(ARIZONA HIGHWAYS TV) -- One of the most amazing things About Arizona is our gorgeous, big, blue skies. And that's probably one of the reasons why so many people like to fly here.
Now, if you want to fly like a bird and feel unencumbered, then you may want to take off in a three-wheeled trike. The best way to describe it, it's like a flying ATV.
[CALLING ALL THRILL SEEKERS: Check out this 'flying ATV' in Phoenix area]
Denny Reed, who owns trikesschool.com, likes to fly what is known as "trikes." "What I like about flying early In the morning is that the air is still. The cool, crisp air that's been settled all night. What the air does at different altitudes, and the smells and The feels, the early morning is worth the cup of coffee and the alarm clock," he said as he prepared for his morning ritual.
Reed showed Arizona Highways TV what is essentially a powered-hang glider. "Extremely heavy-duty and very, very, very high-tech.
reed's love affair with trikes started long ago. He remembers flying down the sidewalk on three wheels. He is still riding trikes, just not on sidewalks.
"Before it's anything else, it's a glider. So, a lot of times, we do shut the engine off just for a gliding experience. It's very stable on its own. They're very simple to fly," said Reed. "You push out to go up or go slow. You pull in to go fast or to come down. And then you just turn to the side through energy management."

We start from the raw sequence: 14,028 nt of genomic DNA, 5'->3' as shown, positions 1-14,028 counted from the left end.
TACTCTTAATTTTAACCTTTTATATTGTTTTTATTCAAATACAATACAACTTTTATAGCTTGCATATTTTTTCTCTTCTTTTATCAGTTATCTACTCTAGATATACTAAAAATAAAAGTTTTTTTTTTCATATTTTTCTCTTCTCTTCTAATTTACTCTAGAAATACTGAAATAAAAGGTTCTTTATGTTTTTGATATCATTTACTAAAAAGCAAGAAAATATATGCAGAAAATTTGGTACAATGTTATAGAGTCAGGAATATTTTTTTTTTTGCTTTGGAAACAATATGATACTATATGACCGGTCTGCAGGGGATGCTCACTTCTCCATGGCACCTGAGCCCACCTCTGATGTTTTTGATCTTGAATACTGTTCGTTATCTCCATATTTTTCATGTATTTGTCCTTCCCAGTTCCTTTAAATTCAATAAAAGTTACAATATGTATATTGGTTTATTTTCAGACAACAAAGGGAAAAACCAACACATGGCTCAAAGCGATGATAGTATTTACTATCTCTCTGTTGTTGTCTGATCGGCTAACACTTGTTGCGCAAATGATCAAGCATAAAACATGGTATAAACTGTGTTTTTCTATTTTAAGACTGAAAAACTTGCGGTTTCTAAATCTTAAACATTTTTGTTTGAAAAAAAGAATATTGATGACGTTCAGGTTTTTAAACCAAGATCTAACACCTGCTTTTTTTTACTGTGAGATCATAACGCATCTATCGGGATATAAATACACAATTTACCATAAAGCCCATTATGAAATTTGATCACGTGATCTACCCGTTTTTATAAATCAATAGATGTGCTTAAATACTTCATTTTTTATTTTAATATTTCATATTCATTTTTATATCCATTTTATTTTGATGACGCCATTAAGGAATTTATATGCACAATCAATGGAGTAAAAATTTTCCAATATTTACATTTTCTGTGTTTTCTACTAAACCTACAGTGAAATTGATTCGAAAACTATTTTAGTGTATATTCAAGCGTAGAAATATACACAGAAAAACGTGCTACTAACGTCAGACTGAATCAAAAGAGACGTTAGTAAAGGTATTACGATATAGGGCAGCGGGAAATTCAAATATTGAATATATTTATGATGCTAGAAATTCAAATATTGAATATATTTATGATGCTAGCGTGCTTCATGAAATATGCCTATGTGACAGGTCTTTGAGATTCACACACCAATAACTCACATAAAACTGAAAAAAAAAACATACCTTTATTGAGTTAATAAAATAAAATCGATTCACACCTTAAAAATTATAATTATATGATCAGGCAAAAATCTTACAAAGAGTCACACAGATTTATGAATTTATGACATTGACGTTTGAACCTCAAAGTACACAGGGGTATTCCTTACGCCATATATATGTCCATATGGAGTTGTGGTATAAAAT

Reed said the Federal Aviation Administration requires 15 hours of training to fly a trike. "I could have someone done in about a week and a half," he said.
Reed imports the trikes from five different countries and sells them to different manufacturers and buyers in the United States. He explains how his business almost does it all.
"We're here nine months out of the year. We do flights. We teach people to fly. We sell planes -- help people assemble them and whatnot," said Reed.
Describing the powered hang glider as a very nice flying lawnmower, Reed says it can save a whole airplane with its ballistic parachute. And when it comes to the people inside the airplane, Reed says, "It saves the crew and it saves the airplane as well."
Reed says the type of people who would fly a trike or want to experience it, are calculated risk-takers. Dustin, a student of Reed, recently purchased a trike to start his own business of flying people on aero-trekking adventures in South America. "I've wanted to fly since I was a kid. They're really nice because you actually feel the wind on your fingertips. And I think it's as close to flying like a bird that you're going to get, without growing feathers." He says he is also working on Pontoons so he'll be able to land and take off on the water.
Reed has been doing aerotrek adventures for years, flying people on fishing trips, sight-seeing in Sedona, and ghost-hunting trips near Wikieup. "I've always had buck fever as to what's over the next hill, the next mountain. This just looked like a perfect tool for finding out," he said.
Someone once said, "the engine Is the heart of an airplane, but the pilot is its soul." So if these three-wheeled flying machines can take Reed over the next hill, then he has found his soulmate.